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Lavender Hedging - How to plant an English Lavender Hedge

Planting Lavender lavender hedging

All members of the Lavender family (have a look at our selection of lavender plants) enjoy being in the sun, and they demand well drained soil that is not too acidic. They are very happy on chalk however. It is essential that your lavender plants don't get "wet feet" in winter - they hate being waterlogged. As far as diet is concerned however they thrive in poor, sandy soil. In terms of location they are happy by the sea and in other windy places.

So the lessons to be learned from the above are as follows:

  • Poor soil is fine, do not enrich it too much, just a tiny bit of organic matter to help the plants take root.
  • Drainage should be your main consideration when planting lavender. This cannot be emphasised enough. The lavender in our garden was planted in 2012 and survived -15C the following winter. We did not lose a plant. We had a few left over and gave them to a neighbour. He lost all of them. We made sure there was drainage and planted ours at the top of a bank, he did not.....
  • Clay soils can be made lighter with the incorporation of lots of grit and well-rotted compost. Adding a bit of lime helps as well (follow the instructions on the packet - don't overdose). On heavy soils you can also use the local terrain. Plant at the top of a slope, not the bottom. Plant on banks or on top of retaining walls. If the ground is really terrible, create your own small bank of free draining soil and plant into that.
  • If all else fails, you can grow lavender very well indeed in containers using soil based compost. Keep them watered in summer and dry in winter and do not be tempted to overfeed.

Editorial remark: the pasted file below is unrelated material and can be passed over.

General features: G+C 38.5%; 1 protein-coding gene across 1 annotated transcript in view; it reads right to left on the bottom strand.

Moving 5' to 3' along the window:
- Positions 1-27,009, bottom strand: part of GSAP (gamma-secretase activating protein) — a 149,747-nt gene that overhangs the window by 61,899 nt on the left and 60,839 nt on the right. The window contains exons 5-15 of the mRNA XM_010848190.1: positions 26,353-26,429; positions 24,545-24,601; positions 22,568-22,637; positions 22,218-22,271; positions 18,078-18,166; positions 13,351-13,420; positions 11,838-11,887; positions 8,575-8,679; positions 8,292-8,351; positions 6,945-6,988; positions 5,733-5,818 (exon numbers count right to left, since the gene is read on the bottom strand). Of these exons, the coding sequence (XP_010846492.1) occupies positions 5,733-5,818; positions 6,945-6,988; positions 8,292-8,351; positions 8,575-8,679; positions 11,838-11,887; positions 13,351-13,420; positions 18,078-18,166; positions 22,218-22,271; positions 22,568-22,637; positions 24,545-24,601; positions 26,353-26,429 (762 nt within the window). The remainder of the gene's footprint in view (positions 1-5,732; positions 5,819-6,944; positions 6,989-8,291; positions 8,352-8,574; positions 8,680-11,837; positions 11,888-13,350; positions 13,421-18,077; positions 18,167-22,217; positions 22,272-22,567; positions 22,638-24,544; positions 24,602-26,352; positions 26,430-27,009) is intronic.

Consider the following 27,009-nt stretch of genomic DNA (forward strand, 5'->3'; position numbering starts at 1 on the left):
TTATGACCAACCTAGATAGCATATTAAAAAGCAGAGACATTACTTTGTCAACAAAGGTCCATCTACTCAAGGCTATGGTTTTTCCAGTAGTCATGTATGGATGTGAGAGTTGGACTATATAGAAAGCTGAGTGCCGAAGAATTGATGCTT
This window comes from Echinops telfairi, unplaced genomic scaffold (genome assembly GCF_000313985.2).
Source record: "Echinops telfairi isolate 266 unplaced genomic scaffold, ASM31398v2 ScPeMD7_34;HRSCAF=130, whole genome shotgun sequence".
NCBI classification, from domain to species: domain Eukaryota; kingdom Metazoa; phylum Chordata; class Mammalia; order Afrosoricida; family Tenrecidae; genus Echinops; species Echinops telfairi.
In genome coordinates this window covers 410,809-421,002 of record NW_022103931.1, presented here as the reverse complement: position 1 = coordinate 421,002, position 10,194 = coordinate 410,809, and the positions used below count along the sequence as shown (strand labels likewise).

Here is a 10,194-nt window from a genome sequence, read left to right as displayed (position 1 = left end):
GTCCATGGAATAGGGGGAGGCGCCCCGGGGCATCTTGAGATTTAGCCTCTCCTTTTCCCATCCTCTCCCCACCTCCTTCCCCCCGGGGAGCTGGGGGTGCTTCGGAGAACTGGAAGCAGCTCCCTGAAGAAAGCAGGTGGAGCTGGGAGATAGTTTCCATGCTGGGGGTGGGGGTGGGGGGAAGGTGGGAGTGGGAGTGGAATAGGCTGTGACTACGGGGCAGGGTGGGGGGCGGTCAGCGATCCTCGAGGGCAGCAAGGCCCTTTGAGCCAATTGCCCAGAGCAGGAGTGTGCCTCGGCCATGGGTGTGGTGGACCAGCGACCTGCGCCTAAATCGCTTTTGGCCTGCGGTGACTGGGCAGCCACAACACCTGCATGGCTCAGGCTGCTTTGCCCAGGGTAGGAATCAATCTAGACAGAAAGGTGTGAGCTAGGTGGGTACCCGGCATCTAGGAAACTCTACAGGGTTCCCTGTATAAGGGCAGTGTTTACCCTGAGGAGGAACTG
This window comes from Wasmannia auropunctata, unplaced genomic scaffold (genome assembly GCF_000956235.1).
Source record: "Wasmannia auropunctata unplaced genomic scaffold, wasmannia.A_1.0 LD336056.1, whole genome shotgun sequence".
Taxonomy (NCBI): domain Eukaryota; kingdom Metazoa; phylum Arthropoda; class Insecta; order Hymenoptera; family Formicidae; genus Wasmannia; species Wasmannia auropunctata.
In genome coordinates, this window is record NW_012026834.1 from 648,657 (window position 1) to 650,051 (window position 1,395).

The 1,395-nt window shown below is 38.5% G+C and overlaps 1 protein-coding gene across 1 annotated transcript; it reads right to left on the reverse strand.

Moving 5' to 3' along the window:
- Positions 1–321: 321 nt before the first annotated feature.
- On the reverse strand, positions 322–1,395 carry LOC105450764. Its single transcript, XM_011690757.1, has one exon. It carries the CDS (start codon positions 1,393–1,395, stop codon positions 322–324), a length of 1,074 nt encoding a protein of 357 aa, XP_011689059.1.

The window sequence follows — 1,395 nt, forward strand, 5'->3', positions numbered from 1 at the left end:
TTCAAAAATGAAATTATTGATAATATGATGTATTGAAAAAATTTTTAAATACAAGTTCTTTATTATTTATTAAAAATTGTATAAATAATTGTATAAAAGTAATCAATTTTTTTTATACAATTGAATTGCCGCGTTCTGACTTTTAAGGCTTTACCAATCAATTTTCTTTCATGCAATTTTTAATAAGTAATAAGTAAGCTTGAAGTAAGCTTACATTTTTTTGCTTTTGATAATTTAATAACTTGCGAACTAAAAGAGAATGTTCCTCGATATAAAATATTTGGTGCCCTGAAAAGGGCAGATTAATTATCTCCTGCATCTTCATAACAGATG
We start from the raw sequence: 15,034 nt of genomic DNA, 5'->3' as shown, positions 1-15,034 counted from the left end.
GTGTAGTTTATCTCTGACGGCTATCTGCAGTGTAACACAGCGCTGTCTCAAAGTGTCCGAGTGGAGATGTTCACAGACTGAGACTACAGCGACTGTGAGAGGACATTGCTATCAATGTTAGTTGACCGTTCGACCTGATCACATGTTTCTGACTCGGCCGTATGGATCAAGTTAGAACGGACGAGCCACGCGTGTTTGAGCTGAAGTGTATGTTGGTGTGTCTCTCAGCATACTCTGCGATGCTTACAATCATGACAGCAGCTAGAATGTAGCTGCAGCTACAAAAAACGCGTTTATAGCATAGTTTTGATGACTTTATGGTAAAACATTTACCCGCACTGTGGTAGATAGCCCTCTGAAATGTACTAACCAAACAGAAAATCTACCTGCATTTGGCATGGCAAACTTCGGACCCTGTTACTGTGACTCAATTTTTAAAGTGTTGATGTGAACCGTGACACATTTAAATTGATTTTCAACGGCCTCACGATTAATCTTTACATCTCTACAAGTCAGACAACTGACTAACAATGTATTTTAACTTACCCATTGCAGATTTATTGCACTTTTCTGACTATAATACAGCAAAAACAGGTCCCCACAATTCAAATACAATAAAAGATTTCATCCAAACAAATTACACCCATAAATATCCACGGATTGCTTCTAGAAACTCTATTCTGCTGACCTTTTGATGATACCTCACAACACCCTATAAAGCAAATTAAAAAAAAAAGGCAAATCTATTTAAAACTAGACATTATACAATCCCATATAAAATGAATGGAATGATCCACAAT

Your Lavender will arrive as a well-grown, bushy but quite short plant. (Height comes quickly). It will be two years old and have a good root system which will allow it to grow away fast when planted out. So it is important to leave a little space between plants. 3 per metre in a row is ideal (one every 30-35cms). At the end of the first summer after planting, they will have 'joined up'. At the end of the second year, you will have a full, bushy hedge reaching between 60-80 cms.

Turning to Lavender's love of warmth, the best time to plant is from mid-April in an early spring right up to the end of July because the soil is warming up or already warm. This is really important; Lavender roots grow very quickly in warm soils while once they have been in cold soil as young plants, they take some time to recover. By the autumn, lavender planted in late June will have completely outstripped lavender planted at the beginning of April

We guarantee our plants, so we like them to do well. Because of this we only deliver Lavender when we are happy the weather is suitable - this is usually from mid-April but it can be delayed until late May if the ground is cold.

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Thank you, The Ashridge Nurseries Team.

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